With regard to panel data analyses, Chang (2015) analyzed the nonlinear effects of financial development and income on energy consumption in a sample of 53 countries for the period 1999-2008. It emerges a single-threshold effect on energy consumption when private credit, domestic credit, value of traded stocks and stock market turnover are used as financial development indicators. Zeren and Koc (2014) analyzed seven newly industrialized countries, over the period 1971-2010, reaching mixed results via Hacker–Hatemi causality tests and Hatemi-J asymmetric causality tests. Çoban and Topcu (2013) investigated the financial development – energy consumption nexus in the EU over the period 1990-2011 by using the system-GMM model. No significant relationship is found in the EU-27. The empirical results, however, provide strong evidence of the impact of the financial development on energy consumption in the old members. Shahbaz et al. (2013a) examined the linkages among economic growth, energy consumption, financial development, trade openness and CO2 emissions over the period 1975Q1-2011Q4 for Indonesia. The results of the VECM Granger causality analysis indicate that economic growth and energy consumption increase emissions, while financial development and trade openness compact it. Shahbaz et al. (2013b) investigated the relationship between energy use and economic growth in the case of China over the period 1971-2011. The ARDL bounds testing approach showed that energy use, financial development, capital, exports, imports and international trade have a positive impact on economic growth. The Granger causality analysis revealed a unidirectional causal relationship running from energy use to economic growth. Financial development and energy use Granger-cause each other. Al-mulali and Sab (2012a) explored the impact of energy consumption and CO2 emission on the economic and financial development in 19 countries in the period 1980-2008. The empirical findings show that energy consumption enables these countries to achieve high economic and financial development. However, the high development that these countries have achieved in the pate three decades increased the CO2 emission. A related study was conducted by Al-mulali and Sab (2012b), where the impact of energy consumption and CO2 emission on GDP growth and financial development in 30 sub-Saharan African countries was investigated, from 1980 to 2008. The results indicate that energy consumption had played an important role to increase both economic growth and the financial development in those economies, although with the consequence of high pollution. Shahbaz and Lean (2012) assessed the relationship among energy consumption, financial development, economic growth, industrialization and urbanization in Tunisia from 1971 to 2008. The ARDL bounds testing approach results confirm the existence of a long-run relationship among energy consumption, economic growth, financial development, industrialization and urbanization in Tunisia. The VECM Granger causality analysis shows the presence of a bidirectional causality between financial development and industrialization, which reveals that financial development and industrialization are complementary. Sadorsky’s (2011) study examined the impact of financial development on energy consumption in a sample of nine Central and Eastern European frontier economies. The empirical results show a positive relationship between financial development and energy consumption. Sadorsky (2010), using a GMM estimation technique, explored the impact of financial development on energy consumption in a sample of 22 emerging countries, in the years 1990-2006. The empirical results show a positive and statistically significant relationship between financial development and energy consumption.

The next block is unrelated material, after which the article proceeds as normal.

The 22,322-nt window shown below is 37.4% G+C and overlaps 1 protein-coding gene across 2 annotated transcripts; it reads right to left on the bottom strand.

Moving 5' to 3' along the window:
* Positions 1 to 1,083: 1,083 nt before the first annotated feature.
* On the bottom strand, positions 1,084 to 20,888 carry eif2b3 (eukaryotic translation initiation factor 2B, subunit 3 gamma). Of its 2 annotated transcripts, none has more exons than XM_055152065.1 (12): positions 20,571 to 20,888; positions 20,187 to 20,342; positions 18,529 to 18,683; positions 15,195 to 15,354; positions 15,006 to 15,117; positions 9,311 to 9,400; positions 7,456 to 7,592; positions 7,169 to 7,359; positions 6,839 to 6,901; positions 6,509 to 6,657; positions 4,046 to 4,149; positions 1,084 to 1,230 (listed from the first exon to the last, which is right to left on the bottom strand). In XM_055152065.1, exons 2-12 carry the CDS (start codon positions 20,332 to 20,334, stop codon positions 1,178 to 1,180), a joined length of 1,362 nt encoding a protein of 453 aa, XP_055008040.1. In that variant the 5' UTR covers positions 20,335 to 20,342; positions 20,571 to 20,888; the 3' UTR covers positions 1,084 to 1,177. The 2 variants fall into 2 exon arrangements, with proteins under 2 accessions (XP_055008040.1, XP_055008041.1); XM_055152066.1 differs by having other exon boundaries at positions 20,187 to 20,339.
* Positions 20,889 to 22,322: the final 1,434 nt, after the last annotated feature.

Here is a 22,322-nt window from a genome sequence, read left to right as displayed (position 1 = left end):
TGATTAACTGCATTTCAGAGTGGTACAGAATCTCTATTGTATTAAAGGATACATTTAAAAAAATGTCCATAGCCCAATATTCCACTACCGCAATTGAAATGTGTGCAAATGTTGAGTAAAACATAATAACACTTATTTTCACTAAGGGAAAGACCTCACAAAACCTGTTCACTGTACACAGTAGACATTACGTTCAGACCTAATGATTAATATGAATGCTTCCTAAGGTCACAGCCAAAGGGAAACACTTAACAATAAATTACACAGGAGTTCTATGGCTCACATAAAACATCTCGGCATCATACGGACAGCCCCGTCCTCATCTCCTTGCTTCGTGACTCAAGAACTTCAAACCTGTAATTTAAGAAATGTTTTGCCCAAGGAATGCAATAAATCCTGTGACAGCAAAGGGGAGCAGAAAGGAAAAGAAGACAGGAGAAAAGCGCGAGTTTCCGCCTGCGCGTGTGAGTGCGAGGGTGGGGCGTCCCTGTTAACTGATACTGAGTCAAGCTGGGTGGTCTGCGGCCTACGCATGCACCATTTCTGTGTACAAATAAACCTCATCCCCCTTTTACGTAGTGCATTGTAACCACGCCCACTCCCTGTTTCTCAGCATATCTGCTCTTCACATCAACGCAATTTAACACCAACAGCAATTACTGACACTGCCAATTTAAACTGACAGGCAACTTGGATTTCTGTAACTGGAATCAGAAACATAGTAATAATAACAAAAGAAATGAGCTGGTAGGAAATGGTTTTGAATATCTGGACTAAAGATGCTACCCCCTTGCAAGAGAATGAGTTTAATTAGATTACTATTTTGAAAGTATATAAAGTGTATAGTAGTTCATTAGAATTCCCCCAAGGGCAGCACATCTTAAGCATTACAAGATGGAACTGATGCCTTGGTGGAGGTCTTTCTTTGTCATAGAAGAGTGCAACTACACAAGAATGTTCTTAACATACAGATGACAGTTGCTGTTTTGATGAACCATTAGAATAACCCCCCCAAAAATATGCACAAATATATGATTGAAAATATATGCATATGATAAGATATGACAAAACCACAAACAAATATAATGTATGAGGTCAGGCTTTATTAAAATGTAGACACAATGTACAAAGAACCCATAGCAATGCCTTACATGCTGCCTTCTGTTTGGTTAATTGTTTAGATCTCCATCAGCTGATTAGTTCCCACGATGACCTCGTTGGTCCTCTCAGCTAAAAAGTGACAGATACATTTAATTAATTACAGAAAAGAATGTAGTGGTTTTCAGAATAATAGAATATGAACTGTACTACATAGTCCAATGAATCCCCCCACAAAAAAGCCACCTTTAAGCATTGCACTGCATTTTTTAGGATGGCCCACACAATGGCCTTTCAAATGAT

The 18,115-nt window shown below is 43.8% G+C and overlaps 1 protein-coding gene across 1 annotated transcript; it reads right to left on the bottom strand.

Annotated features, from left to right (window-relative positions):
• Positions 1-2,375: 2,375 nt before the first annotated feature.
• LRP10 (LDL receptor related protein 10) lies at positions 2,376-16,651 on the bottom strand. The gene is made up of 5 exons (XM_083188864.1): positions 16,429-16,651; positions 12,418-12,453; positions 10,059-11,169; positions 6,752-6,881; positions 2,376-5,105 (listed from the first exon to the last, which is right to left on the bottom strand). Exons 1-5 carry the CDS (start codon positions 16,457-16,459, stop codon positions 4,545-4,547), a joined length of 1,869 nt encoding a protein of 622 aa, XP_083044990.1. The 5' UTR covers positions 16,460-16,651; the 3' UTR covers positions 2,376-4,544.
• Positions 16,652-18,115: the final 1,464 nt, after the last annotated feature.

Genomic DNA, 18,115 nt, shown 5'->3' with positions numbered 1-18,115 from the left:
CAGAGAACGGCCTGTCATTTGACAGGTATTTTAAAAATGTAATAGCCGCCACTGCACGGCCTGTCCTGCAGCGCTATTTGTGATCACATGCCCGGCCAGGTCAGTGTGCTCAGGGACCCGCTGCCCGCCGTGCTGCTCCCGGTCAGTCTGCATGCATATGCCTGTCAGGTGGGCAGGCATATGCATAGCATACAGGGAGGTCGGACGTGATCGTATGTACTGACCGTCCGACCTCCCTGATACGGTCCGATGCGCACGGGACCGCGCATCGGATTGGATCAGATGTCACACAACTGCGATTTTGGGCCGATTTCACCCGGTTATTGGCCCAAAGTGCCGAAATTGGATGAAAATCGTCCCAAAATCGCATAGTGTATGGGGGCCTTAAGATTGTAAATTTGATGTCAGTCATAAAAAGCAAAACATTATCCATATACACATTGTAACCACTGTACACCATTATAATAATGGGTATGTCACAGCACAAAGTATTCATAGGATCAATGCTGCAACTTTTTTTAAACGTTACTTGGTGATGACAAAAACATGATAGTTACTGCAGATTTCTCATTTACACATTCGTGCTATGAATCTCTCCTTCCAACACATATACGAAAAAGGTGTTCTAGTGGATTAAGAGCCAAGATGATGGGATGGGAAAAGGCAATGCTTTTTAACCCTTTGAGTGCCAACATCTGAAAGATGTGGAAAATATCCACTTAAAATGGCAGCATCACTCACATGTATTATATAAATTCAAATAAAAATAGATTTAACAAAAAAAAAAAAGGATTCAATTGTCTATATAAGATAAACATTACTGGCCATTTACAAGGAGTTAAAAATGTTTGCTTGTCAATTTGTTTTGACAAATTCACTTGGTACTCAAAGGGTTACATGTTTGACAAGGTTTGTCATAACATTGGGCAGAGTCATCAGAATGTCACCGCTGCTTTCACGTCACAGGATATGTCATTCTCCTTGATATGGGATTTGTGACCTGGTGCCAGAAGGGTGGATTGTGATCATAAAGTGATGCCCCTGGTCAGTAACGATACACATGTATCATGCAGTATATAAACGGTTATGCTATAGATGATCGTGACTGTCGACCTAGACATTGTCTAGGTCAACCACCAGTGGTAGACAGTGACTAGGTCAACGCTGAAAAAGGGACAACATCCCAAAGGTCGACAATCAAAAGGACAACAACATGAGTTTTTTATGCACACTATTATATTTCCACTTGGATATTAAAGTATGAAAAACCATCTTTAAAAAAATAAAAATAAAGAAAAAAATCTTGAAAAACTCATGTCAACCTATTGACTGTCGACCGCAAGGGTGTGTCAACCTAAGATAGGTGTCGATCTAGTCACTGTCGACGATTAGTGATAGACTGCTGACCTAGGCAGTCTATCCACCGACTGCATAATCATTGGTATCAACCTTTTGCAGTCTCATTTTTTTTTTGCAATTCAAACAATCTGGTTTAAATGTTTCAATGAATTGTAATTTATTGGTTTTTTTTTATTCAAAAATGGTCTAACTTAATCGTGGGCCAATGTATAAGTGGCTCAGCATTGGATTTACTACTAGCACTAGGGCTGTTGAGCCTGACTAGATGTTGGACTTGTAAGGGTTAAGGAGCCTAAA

With regard to studies on the Italian case, Magazzino (2012) explored the relationship between disaggregate energy production and real aggregate income in Italy by undertaking cointegration analyses and Granger causality tests using annual data from 1883 to 2009. The long-run causality analysis shows a bi-directional flow between each source of energy and GDP in the years 1946-2009, except for the nucleo-thermoelectric energy. Magazzino (2014c) examined the relationship between CO2 emissions, energy consumption and economic growth in Italy over the period 1970-2006, showing a lack of cointegration among these three variables. Lee and Chien (2010) studied the dynamic linkages among energy consumption, capital stock and real income in G-7 countries. A unidirectional relationship running from energy consumption to real income was observed, using Granger causality tests based on the Toda and Yamamoto (1995) procedure. Chontanawat et al. (2008) tested for Granger causality between energy and GDP using a data set of 30 OECD and 78 non-OECD countries. For Italy, they showed evidence of causality from energy to GDP. Zachariadis (2007) applied bivariate energy use–economic growth causality tests for G-7 countries. Bidirectional Granger causality emerges for most sectors. Lee (2006) explored the causality relationship between energy consumption and GDP in G-11 countries using the Toda and Yamamoto procedure. The results indicate that unidirectional causality running from GDP to energy consumption exists in Italy. Soytas and Sari (2006) analyzed the relationship between energy consumption and income in G-7 countries. For Italy, they found that Granger causality seems to run both ways. Soytas and Sari (2003) investigated the time-series properties of energy consumption and GDP in 10 emerging markets and G-7 countries. Granger causality running from GDP to energy consumption was discovered for Italy.